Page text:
F. P. Journe Souverain Tourbillon Vertical
Jumping seconds by remontoire
S$359,600 inclusive of GST for platinum and S$354,000 inclusive of GST for red gold.
(CHF 230,000 in platinum and CHF 226,400 in rose gold)
The Journe collection have always had a tourbillon in the lineup. This year, they added a new, and perhaps unique tourbillon to the line: the Journe Souverain Tourbillon Vertical. For this review, we take a hands-on detailed look at the platinum version.
François-Paul Journe and the tourbillon
Fascinated by the tourbillon since his youth, François-Paul Journe began to make his first watch when he was 20 – entirely by hand. It was a tourbillon pocket watch. In 1991, he created his first tourbillon wristwatch, and in 1999, he launched the first Tourbillon Souverain with remontoire d’égalité in wristwatch form, sold by subscription.
In 2003, a new generation of the Tourbillon Souverain was released with a dead beat second hand derived from the remontoire. And the movement was manufactured in rose gold.
F. P. Journe Souverain Tourbillon Vertical
To celebrate the 20th anniversary of this emblematic wristwatch, F.P .Journe has developed a tourbillon whose cage is vertical, rather than the traditional horizontal cage.
“The tourbillon is dead. Long live the tourbillon!”
François–Paul Journe, January 2019
Thus, the new wrist watch was released. The distinctive feature is the tourbillon at the 9 o’clock dial position, with the usual sub dials for the hour/minutes, the jumping seconds and a power reserve indicator.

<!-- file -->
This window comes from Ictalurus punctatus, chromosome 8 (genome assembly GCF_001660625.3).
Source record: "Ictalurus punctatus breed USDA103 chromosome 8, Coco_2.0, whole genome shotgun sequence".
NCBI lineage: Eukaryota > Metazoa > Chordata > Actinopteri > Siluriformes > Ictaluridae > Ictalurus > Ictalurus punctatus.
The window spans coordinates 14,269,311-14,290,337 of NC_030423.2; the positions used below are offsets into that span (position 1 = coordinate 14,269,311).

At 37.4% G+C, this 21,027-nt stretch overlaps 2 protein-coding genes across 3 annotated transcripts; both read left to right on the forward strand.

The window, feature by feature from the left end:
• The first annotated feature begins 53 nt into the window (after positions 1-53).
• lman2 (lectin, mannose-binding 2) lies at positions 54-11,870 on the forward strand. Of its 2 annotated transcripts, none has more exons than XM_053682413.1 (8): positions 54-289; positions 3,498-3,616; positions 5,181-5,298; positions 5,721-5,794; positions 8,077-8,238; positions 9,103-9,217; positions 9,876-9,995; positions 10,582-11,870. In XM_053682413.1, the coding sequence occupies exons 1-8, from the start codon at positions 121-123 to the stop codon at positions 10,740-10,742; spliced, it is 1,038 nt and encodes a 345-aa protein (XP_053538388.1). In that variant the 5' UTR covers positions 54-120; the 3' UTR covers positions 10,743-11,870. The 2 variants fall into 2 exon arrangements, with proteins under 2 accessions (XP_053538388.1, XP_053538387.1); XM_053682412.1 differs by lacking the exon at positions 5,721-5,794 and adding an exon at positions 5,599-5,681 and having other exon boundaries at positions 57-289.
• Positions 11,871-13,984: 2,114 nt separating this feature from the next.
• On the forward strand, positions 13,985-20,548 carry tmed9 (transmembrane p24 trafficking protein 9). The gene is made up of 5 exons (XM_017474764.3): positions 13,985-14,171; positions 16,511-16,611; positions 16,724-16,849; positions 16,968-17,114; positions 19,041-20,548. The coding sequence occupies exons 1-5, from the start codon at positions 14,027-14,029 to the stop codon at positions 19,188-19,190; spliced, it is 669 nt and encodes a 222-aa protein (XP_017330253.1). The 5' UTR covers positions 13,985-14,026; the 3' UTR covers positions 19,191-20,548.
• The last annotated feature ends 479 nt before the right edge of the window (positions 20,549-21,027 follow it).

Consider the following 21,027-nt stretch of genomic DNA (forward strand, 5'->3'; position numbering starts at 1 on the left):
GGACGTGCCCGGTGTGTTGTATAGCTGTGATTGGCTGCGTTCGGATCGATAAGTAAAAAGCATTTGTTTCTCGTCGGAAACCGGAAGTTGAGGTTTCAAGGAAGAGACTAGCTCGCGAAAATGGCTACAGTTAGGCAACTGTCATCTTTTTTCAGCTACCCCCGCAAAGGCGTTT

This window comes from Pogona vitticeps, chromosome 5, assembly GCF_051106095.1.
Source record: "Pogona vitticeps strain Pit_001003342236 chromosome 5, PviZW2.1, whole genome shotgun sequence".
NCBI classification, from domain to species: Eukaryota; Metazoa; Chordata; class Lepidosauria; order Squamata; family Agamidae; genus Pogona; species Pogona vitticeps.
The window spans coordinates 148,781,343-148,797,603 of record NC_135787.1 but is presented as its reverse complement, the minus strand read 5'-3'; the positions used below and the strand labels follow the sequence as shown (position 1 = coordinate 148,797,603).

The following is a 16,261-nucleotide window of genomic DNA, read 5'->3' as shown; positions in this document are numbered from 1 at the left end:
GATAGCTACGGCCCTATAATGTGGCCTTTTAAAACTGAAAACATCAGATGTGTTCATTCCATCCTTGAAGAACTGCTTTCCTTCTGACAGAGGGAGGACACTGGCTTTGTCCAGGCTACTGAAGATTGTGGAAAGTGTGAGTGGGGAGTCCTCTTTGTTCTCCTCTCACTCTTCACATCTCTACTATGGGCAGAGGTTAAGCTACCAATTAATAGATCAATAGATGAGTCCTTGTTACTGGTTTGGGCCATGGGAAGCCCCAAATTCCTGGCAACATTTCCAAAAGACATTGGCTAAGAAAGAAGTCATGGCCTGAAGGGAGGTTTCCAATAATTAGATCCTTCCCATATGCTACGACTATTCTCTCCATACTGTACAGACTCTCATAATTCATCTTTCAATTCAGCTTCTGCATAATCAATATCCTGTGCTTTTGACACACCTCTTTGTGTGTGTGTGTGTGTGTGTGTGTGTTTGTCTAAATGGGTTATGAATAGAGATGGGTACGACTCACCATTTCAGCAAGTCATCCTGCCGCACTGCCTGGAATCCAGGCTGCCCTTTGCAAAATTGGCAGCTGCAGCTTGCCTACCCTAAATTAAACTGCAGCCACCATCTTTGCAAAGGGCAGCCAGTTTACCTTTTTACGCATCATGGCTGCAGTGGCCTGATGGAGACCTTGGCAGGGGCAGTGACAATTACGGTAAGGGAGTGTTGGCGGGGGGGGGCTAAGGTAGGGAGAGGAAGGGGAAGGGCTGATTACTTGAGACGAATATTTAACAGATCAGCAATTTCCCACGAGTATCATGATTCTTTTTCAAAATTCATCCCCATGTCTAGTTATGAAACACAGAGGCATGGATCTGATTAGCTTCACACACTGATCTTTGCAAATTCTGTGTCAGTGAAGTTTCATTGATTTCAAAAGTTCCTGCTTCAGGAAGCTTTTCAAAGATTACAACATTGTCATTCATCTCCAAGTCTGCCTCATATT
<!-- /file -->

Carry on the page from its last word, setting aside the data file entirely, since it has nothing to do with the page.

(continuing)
The big talking point is the vertical tourbillon. Possibly unique in the industry.
What’s up with the vertical tourbillon?
This vertical tourbillon with remontoire d’égalité and deadbeat second makes one revolution every 30 seconds. This is faster than the usual time of one minute, and visually interesting.
Turning the tourbillon cage seemed like an exercise just to be different. But is it? As it turns out many people wear their watches with deployant buckles and others prefer tang buckles. Depending on which you chose, your watch is oriented differently when you set it down for the night.
“I designed this vertical tourbillon so that the tourbillon’s functions remain constant whether the watch lies flat or is placed on its side, and the amplitude is subsequently the same, whether with a deployant clasp lying on the side or with an ardillon buckle lying flat”.
In a regular tourbillon, with the deployant buckle, crown up will have the cage in a vertical position. This is the position of a cage of a tourbillon in a pocket watch inside the owners pocket. But a wrist watch with a tang buckle will be placed dial up. In this resting state, the cage will be in a horizontal position, effectively making the spin of the tourbillon ineffective. This is why some pocket watches with tourbillons are supplied with a stand to allow it to remain in a vertical position when out of the owner’s pocket at the night stand.
But in the Tourbillon Vertical, in either case, the tourbillon remains in a vertical position, and is effective in balancing out the differential effects of gravity on the balance.
The case, dial and hands
The case is the standard Journe Souverain case, with long elegant lugs and a round case, with pronounced lips for the upper and lower bezels. The case is 42mm and is rather thick for a Journe. It measures a height of 13,6mm, compared to only 9.9mm on the regular Souverain Tourbillon. But this is a necessity, as it needs the height to allow the tourbillon cage space to spin.
The dial proper is in rose gold and decorated with a “Clous de Paris” guilloche. As is typical for a Journe, the hour and minutes are displayed on a sub-dial at the 3 o’clock position. But for the first time in a Journe, this sub-dial has an enamel face. The subsidiary jumping seconds indicator is also on a sub-dial with an enamel face. Both sub-dials join to form a figure of eight shape, and has rounded polished sides.